ILM: What is the Plump DJ's process of making tunes? Do you start with a sample, or a beat, or lyrics, or is it just random?
Lee: Yeah, the way we make music varies from track to track. Sometimes we will find a sample that inspires us and will enthuse us to make a record based around that sample. Other times we will write some lyrics and that will be the start of the process. Sometimes we will find a really nice groove in the studio or a really nice bass sound and that will be the theme of the record. The general theme comes from all over the place. We get lots of inspiration whilst we are travelling around DJing all over the world. Basically we just take all of those ideas into the studio, throw them around and get stuck in.
ILM: The Plump DJ's are yourself and Andy Gardner. How do you work together - both live and in the studio?
Lee: Soon we are going to be doing four deck mixing when we are DJing. Traditionally we have only played on two decks but we've found that four decks gives us more chance to be creative. Plus it's more fun for us. It means we are both able to do things at the same time. Also it stops us both getting really drunk! Usually if one of us is playing the other is having a drink! It's much more involved with four and we are looking forward to that.
In the studio Andy does more of the hands on work with me sitting behind basically. Um...we both spend the same amount of time in the studio on all the tracks and come up with the ideas for the tracks creatively, together and individually. It's a relationship that is still working after ten years.....so that's a good sign!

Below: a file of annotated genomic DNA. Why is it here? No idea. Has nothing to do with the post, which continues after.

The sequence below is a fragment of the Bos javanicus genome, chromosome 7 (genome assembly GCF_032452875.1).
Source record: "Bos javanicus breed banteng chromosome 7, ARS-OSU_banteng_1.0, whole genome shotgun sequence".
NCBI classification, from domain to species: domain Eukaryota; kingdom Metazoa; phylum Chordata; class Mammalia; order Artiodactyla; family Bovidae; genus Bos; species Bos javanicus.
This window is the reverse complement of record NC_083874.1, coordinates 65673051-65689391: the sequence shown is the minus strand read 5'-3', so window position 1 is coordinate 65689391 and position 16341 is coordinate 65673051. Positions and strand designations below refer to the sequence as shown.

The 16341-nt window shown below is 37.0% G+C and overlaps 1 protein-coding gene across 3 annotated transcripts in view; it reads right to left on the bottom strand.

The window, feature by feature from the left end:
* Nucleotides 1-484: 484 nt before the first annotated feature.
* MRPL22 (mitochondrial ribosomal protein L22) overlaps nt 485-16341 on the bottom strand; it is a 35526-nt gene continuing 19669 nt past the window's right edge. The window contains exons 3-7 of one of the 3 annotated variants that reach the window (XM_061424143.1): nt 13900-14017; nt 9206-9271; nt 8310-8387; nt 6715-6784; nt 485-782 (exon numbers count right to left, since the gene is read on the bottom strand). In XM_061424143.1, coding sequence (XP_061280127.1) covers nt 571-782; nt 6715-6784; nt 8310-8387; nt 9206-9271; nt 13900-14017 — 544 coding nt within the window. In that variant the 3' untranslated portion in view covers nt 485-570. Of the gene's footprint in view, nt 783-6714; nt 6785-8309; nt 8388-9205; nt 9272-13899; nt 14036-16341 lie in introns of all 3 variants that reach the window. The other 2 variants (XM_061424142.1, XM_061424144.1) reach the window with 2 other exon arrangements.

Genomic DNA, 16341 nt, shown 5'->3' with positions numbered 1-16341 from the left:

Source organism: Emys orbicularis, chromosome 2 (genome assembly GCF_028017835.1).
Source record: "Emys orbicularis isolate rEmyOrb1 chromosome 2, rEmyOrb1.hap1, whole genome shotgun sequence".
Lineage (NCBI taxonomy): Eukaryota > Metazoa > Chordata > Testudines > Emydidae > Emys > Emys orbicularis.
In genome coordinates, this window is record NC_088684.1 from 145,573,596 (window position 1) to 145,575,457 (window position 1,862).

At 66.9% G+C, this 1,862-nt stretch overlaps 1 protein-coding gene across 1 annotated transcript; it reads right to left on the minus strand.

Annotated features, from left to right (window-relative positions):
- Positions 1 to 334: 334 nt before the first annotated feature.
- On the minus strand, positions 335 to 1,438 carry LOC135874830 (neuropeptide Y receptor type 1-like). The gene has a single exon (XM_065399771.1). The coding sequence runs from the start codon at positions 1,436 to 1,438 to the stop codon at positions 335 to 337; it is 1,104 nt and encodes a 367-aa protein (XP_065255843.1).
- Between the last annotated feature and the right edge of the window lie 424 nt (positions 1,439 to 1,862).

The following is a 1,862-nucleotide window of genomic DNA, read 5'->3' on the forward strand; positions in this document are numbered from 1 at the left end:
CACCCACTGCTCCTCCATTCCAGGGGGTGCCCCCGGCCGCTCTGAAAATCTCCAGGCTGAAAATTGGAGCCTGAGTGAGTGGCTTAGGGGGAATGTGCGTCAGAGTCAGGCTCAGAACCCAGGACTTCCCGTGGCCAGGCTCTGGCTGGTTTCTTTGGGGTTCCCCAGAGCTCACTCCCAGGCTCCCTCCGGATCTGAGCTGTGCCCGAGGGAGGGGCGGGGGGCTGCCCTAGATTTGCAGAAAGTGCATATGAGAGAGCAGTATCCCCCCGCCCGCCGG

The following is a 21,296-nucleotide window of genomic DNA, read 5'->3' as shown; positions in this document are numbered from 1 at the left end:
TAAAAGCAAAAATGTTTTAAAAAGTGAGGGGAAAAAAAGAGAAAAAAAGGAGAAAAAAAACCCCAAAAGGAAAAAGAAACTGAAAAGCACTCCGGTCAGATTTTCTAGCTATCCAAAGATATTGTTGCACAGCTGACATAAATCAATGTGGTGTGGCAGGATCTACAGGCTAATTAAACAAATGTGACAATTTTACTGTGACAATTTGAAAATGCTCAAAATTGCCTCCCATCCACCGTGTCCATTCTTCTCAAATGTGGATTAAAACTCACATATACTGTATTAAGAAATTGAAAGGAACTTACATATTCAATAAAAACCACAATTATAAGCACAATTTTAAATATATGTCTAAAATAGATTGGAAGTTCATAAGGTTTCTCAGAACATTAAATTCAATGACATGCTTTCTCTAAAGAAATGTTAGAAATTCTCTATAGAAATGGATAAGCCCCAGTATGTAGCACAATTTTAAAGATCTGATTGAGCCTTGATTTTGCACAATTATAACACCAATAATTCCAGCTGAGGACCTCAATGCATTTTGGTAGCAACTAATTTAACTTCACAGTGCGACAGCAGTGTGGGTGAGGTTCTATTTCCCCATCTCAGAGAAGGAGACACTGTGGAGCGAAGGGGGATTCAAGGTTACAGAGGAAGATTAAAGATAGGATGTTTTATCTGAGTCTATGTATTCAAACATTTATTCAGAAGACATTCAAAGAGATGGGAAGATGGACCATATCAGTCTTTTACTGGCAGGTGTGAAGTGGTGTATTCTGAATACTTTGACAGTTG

ILM: You have been involved in the music industry for a long time and have witnessed it grow and change. How has the internet and downloading music for free affected you as an artist?
Lee: There has been a massive change of events since the internet has come around. It has had a big effect on the music industry, as most people know, with a lot of companies going under and musicians finding it tough, near impossible, to sell music. We've still got a DJ fanbase and there are a number of people that like our music and records so there is still a need for us!
Generally our record sales have gone down and been replaced by downloads. However, many more people are downloading our music now compared to the numbers that ever bought our records. It has made it more accessible. We can go away and DJ in Taiwan and there will be 10,000 people there. The first 1,000 will be singing all the words to a track and they are most likely to have downloaded it from home. Nowdays we might only sell about 2,000 - 3,000 actual records but get a million downloads. Not all of those downloads are paid for though. But we are selling a bit from them, so we can make a bit of money back from that process.
ILM: You're playing some festivals this summer as per usual! Notably the dance tent at Glastonbury and The Glade festival. What do you think makes a good festival?
Lee: Glade should be funny! Hah! Let's hope it's not muddy again this year! A good festival...um...I was going to say good weather helps, but then again some of the best Glasto's I've had have been quite muddy! But yeah.....er.....It's tough but I'll stick with that one! Good weather at a festival, camping with all your mates, getting drunk, being silly, listening to your favourite music and having a boogie, you can't beat it!
ILM: It becomes such a mission when mud is involved doesn't it? Taking your wellies on and off each time you want to get into your tent!
Lee: Yeah right. Although it is a good leveller. When you're at a muddy festival you're all in the same boat.
ILM: You're all resigned to the fact that no-one is going to wash for a few days?!
Lee: Yeah, haha! It does level people out! Especially if you have some materialistic friends who don't like getting their clothes dirty. After a few day's everyone is in the same situation and you can just get on with the partying!